Soviet

Remembrance

Polish Society and the Holocaust



 

At the beginning of the war Jews were pulled out of Polish society, taken from their homes and shut up in closed-off ghettos. Until 1941, they were murdered in indirect ways through the effects of forced labor, hunger and disease. After 1941, Jews were transferred to the death camps: Auschwitz with one and a half million victims; Treblinka with one million victims; Belzec with 430,000 victims; Chelmno (Kulmhof) with 360,000 victims, Sobibor with 260,000 victims, Majdanek with 230,000 victims. Majdanek was unique among the death camps in that the Jewish victims were not an overwhelming majority.

The camps were places of death not only for Polish Jews but also for Jews sent there by the Nazis from all over Europe. Many Jews never made it to camps but were killed on the spot — especially in the Soviet Union. During the invasion of the Soviet Union, over 3,000 special killing units (Einsatzgruppen) followed the German troops and conducted mass killings of Communist officials and of the Jewish population that lived on Soviet territory. Entire communities were wiped out.
The attitudes of Poles towards the tragedy of Jews varied. The majority was terrorized by Nazis — we should remember that during World War Two, the Nazis killed three millions Poles. They were unable to help Jews in the closed-off ghettos. It is important to remember too that in Poland the Nazis ordered the automatic death sentence for anyone caught trying to help Jews, and the penalty was extended to the family and even neighbors of any rescuer—a penalty that only existed in Poland. Probably a few thousand Poles were killed by the Nazis for helping the Jews.

Against all the odds a few hundred thousand Poles helped with different forms of relief for the Jews. The Polish people are, in fact, the biggest ethnic group among the “Righteous Among the Nations,” that is the rescuers of Jews under the Nazis rule. Only a small group of Poles—extreme nationalists and criminals—supported and actively helped the Nazis in their persecution of the Jews. Blackmailers, who lived on the money of Jews in hiding, were an especially big problem.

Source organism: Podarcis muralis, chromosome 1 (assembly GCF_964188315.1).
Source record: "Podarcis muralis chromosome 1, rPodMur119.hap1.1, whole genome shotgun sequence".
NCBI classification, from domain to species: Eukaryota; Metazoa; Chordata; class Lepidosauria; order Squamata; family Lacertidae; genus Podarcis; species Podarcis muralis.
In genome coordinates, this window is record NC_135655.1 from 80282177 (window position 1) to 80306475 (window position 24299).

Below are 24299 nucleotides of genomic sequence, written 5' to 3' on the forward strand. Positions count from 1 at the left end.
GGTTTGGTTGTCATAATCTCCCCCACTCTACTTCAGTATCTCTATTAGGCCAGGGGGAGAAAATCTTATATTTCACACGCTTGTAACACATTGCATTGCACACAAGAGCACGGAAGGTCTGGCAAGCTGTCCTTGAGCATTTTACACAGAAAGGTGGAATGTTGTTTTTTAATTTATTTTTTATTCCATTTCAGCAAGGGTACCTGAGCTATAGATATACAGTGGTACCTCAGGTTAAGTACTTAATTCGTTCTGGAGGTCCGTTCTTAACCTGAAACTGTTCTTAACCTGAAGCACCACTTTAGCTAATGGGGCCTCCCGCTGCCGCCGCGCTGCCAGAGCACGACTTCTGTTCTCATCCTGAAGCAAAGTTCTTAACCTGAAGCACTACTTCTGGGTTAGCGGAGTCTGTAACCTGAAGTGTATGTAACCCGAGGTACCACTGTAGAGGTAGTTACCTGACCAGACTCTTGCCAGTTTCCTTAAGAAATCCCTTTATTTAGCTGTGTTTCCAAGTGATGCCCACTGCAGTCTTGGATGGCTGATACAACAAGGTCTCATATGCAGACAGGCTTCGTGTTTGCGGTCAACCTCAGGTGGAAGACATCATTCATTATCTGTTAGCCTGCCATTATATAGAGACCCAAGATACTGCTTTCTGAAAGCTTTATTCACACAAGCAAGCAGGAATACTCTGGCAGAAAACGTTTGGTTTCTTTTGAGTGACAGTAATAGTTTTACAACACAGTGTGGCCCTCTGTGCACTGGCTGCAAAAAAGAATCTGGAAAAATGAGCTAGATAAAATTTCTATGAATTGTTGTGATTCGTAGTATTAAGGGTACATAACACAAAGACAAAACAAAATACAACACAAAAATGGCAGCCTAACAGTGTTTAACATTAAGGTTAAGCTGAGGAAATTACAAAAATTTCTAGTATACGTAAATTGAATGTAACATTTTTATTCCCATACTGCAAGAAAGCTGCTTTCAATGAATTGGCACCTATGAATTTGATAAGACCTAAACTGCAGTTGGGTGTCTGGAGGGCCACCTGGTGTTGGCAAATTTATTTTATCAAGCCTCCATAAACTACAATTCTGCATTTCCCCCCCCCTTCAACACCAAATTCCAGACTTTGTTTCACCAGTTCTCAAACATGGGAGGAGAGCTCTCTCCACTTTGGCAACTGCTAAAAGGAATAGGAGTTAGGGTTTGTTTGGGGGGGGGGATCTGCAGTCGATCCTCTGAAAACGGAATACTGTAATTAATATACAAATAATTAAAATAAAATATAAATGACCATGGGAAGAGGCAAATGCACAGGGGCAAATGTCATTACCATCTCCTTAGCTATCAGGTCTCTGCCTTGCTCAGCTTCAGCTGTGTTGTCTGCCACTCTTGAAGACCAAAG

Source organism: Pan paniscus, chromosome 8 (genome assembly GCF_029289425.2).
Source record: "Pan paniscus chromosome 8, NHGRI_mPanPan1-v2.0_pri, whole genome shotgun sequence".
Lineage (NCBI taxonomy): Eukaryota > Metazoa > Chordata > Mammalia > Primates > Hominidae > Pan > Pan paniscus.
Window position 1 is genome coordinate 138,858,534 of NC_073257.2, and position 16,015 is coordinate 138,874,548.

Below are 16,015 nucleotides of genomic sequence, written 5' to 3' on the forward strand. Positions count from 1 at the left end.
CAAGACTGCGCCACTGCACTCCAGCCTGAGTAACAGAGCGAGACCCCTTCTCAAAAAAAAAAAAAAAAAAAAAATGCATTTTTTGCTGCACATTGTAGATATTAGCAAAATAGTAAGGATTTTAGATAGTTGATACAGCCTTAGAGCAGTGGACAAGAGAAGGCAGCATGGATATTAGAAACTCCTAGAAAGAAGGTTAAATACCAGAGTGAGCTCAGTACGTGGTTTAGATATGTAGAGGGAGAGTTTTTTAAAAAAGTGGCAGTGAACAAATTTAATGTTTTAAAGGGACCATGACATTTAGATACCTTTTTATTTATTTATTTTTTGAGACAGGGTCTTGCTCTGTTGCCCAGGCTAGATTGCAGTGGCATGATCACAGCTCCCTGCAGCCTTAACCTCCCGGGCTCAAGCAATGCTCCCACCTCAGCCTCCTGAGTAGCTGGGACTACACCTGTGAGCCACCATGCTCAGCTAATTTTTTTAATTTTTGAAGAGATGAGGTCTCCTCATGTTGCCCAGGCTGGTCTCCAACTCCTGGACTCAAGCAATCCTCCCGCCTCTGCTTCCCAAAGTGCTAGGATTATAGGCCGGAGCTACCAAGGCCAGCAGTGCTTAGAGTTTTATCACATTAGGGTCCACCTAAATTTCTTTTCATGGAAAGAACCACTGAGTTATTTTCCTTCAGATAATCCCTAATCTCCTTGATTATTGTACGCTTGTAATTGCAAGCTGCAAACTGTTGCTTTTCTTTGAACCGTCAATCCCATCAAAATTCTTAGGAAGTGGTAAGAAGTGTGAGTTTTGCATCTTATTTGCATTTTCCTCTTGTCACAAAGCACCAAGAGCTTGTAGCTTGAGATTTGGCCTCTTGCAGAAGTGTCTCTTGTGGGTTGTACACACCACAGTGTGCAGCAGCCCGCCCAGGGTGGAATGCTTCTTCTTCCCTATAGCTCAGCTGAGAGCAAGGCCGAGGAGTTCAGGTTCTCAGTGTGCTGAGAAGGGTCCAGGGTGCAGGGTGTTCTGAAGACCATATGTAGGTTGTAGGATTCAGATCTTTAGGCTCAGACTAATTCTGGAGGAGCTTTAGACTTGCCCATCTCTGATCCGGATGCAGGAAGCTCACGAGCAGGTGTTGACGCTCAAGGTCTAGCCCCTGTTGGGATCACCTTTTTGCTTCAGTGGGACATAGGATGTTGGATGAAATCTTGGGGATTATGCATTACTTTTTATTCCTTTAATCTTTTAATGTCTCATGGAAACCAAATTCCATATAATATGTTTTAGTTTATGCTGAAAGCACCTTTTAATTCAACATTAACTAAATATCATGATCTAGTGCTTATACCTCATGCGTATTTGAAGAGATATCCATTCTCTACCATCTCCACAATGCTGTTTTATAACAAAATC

A courier of the Polish émigré government in London, Jan Karski, was the first person to inform US President Roosevelt and Winston Churchill about the mass extermination of Jews in Poland. However, as we know, the Western allies did not even bomb the rail lines going to the Auschwitz camp.

The attitude of Poles towards the Jewish tragedy depended in large part on their political outlook. A section of Jewish refugees who had escaped from the ghettos joined the Communist guerrilla “resistance.”  Inside the ranks of the Polish Communists there were 17 guerrilla units with a large number of Jews. At the same time, extreme Polish nationalists, mainly from the National Armed Forces, were responsible for more than 120 cases of killing Jewish refugees (individuals and groups) in the Polish forests. The arrival of the Red Army ended the slaughter of Jews in Poland. By then 88 per cent of Polish Jews had been wiped out in the Holocaust.

Adapted from Poland and the Holocaust by August Grabski

 


Uprising

Essentially there were two major uprisings in Poland during World War II.  The first took place in the Warsaw ghetto beginning on January 13, 1943,  with the most active portion of the insurgency occurring between April 19 through May 16.  The intent of the rebellion was to stop Nazi Germany’s continued transport of Jews to the extermination camp Treblinka.   The Uprising ended when poorly armed and insufficiently supplied fighters were crushed by German troops under the command of Juergen Stroop.  The Warsaw Ghetto Uprising was the largest single revolt by Jews during the Holocaust.

The second uprising,  a nationwide struggle against the Nazis, was waged by the Polish Resistance Movement and began on August 1, 1944.  Named Operation Tempest, it was intended to last only a few days until the Soviet Army reached Warsaw.  However, the Soviet advance stopped short while Polish resistance against the German forces continued for sixty-three days.  The Poles surrendered on October 2, 1944.

Initially, the resistant Poles seized large areas of Warsaw, but because the Soviet Army did not make it to the city as planned, the uprising failed.  Allegations point to the theory that Josef Stalin stalled his troops so that later Soviet occupation of Poland would not be contested.  

With both uprisings, it is estimated that by January 1945, 85% of Warsaw was destroyed.  Although no exact number of casualties is known, it is estimated that 16,000 members of the Polish resistance were killed and another 6,000 wounded.  Nearly 200,000 civilians died, many as a result of mass murders conducted by the Nazis.  During the uprisings 16,000 German soldiers lost their lives.

 

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